The most exciting back-burner project I have is based around the interface between science and art. I’ve blogged on this for the performance of Why Scotland Why East Kilbride for Cryptic Nights at Glasgow’s CCA. On that stage science became part of the art. With the latest work art becomes part of the science.
I’m still collaborating with the composer of Why Scotland, Why East Kilbride, J. Simon van der Walt on a project we call the Amino Piano, which was ‘premiered’ this week at the SIPBS Annual Research Symposium. The concept is quite simple:
1) At an atomic level all chemicals vibrate (this might seem a bit weird but this short video shows these vibrations in a drug-protein complex).
2) We can measure these vibrations in the lab using infra-red spectroscopy.
To start with we have concentrated on amino acids, the molecules that are the building blocks of proteins, hence the final name of the project The Amino Piano. Its sounds a bit ‘off the wall’ but there are lots of advantages to this sort of technology: faster data processing, opportunities for teaching and engagement as well as helping visually impaired scientists.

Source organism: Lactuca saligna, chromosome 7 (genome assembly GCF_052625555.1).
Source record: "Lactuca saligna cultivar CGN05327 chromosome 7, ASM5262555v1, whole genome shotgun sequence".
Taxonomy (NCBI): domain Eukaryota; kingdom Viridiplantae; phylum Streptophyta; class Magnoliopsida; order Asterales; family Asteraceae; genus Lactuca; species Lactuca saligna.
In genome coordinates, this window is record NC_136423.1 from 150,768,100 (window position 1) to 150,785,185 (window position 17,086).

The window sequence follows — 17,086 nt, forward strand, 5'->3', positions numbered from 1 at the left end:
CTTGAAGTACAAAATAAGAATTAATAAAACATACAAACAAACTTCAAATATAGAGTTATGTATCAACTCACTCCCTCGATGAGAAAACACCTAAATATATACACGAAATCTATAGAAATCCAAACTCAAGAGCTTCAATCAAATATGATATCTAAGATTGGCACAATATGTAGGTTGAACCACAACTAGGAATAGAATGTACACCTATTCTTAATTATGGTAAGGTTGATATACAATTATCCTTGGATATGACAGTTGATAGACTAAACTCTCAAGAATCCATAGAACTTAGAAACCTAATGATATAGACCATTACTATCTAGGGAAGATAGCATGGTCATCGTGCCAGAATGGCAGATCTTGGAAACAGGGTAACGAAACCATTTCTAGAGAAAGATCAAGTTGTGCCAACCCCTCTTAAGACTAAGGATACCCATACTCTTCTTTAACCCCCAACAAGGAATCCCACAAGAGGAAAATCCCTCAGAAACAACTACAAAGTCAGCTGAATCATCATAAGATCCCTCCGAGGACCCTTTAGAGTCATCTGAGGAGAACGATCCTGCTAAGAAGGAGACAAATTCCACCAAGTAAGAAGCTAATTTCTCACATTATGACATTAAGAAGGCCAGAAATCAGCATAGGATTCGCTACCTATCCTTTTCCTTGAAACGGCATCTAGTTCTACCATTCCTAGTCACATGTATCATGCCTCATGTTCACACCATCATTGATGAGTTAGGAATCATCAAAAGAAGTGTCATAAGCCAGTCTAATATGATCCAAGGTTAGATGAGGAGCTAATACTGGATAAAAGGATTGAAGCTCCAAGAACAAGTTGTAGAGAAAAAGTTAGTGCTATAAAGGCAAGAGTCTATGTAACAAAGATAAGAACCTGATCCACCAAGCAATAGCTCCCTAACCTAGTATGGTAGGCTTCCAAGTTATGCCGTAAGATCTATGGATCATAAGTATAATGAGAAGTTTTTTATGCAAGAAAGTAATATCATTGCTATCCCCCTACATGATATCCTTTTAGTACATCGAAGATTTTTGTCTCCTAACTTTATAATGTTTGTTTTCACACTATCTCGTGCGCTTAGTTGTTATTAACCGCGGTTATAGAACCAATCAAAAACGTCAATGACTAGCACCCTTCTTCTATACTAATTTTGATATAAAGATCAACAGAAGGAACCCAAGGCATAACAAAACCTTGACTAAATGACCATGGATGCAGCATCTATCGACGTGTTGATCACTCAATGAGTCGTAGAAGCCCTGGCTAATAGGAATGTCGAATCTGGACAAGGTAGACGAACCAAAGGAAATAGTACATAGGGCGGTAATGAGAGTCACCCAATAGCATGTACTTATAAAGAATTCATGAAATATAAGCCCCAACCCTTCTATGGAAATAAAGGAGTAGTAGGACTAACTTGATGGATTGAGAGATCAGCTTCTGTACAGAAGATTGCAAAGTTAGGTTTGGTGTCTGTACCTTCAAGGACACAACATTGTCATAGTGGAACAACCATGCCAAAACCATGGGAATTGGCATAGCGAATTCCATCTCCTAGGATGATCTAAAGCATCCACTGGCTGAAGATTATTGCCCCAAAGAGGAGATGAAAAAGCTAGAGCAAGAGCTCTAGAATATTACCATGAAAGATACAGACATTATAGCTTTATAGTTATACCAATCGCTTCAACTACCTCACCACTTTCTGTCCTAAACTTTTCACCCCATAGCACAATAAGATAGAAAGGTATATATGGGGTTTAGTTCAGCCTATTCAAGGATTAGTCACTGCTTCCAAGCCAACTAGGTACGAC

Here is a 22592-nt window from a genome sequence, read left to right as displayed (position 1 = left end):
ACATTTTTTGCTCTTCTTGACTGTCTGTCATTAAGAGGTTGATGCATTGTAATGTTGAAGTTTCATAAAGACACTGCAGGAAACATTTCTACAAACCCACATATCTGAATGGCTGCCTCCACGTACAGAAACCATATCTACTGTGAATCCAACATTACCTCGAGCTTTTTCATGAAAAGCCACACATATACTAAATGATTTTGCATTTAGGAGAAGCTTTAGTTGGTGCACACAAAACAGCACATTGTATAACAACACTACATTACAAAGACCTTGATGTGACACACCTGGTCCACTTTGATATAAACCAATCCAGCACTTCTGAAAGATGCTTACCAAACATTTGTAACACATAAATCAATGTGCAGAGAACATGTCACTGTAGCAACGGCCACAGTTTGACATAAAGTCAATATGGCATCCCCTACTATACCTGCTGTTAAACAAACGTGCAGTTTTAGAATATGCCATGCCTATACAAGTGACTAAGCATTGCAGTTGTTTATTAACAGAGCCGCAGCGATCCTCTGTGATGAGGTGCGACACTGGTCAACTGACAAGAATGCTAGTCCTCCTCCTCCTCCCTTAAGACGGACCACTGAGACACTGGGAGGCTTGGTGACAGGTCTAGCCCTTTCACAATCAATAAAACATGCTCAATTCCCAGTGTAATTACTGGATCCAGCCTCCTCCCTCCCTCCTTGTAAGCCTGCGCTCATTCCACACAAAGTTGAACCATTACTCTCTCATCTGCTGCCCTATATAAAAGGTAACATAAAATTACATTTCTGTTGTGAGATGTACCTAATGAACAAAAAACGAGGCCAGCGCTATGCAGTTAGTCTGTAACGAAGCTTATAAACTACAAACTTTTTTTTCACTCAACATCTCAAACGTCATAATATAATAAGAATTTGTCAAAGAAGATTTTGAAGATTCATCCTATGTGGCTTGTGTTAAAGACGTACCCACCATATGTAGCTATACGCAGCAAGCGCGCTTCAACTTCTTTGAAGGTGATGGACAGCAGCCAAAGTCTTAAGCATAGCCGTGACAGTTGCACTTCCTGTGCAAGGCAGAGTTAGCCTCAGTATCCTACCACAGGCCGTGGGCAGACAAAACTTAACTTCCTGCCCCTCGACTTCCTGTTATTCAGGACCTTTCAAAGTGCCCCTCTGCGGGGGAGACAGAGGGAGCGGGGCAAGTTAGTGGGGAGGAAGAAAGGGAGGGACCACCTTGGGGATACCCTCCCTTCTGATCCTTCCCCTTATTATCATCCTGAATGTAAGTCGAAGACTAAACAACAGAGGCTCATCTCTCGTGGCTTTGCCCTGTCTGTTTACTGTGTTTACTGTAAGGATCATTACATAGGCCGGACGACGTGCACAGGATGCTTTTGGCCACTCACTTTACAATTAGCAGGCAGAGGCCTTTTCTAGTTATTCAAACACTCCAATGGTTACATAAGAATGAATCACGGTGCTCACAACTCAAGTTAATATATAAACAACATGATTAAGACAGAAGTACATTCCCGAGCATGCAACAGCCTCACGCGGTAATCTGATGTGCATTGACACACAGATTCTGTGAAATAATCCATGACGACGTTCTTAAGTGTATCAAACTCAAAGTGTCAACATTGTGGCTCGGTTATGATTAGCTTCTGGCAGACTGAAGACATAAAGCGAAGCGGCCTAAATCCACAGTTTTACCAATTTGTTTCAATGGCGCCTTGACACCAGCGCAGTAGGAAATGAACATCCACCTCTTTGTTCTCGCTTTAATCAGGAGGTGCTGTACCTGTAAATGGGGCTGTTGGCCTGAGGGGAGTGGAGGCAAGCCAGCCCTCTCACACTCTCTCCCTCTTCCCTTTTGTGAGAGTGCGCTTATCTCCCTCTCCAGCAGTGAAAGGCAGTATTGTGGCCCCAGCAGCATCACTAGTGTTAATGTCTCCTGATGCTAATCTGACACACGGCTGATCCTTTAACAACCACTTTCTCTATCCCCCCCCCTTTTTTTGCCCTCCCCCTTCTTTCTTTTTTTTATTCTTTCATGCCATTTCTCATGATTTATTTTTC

My colleague Neil videoed my promo flash presentation at the main seminar, and for the actual conference I hacked one of the nearby SIPBS building monitors and let the passersby actually ‘play the piano’ by clicking icons of the amino acids. It got a few funny looks, but mainly encouraging conversations…I might even try for an engagement grant. You can hear sound samples of some amino acids here: ALANINE, GLYCINE, ISOLEUCINE, CYSTEINE. Although, I’ve hosted these mp3 sound files on my Uni webpages because wordpress can’t handle sound files 😦
Jpeg copies of the powerpoint slides we used during the poster session are here, we didn’t actually have a ‘poster’ as such, just an interactive demo.